Don’t Forget by AJ Adaire

The blurb for this book wasn’t quite true to the content, but the book’s worth a go. In current day USA, a long-established couple are packing up home in preparation for a move when one of them falls and is rushed to hospital. Her partner tell the story of their getting together to the young paramedic who helps them (and the world’s smallest subplot spins off from there).

Much of the book is set in the 80s in the context of a fearful environment in which coming out risks friendships and careers. They know each other for ages, become very close friends, but will they cross the line? No spoilers to say that they will. But how?

There are some very long winded bits about how they live their lives, which borders on dull, but serves to set the context of their lives very well for an audience of today. And they tell each other they love each an awful lot, which is obviously nice to hear if you’re in the relationship, but doesn’t make terribly fascinating reading.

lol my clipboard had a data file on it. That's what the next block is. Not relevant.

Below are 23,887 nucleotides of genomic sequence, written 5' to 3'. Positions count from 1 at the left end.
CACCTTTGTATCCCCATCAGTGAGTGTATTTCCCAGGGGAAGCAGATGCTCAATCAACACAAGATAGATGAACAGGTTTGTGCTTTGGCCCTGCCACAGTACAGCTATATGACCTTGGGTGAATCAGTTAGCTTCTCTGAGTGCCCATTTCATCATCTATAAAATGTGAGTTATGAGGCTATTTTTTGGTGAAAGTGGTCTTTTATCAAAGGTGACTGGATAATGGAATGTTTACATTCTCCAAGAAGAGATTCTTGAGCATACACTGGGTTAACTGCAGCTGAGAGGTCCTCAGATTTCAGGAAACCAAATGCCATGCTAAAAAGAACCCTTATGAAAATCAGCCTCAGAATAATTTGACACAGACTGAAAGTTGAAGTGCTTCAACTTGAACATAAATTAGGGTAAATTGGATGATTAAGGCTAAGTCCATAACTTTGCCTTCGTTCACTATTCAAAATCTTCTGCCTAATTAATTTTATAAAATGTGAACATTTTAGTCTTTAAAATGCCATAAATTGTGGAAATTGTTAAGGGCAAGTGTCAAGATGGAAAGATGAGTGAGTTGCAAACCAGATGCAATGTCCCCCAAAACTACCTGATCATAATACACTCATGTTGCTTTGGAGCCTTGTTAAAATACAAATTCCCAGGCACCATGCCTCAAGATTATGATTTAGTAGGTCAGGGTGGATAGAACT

I’m writing this in 2017, as a woman in my 40s, and I’m grateful I was coming out a decade or 2 after this is set. Any lesbian in her 20s or 30s who’s not familiar with what these very real struggles were about would do well to read this book. It’s not preachy or traumatic, but might help you understand why the older lesbians you know seem a bit more on edge, or political about the world, than the current environment might require. (For really good books to give you a sense of how lucky you are, though, read some Katherine V. Forrest books – reviews to follow in due course.)

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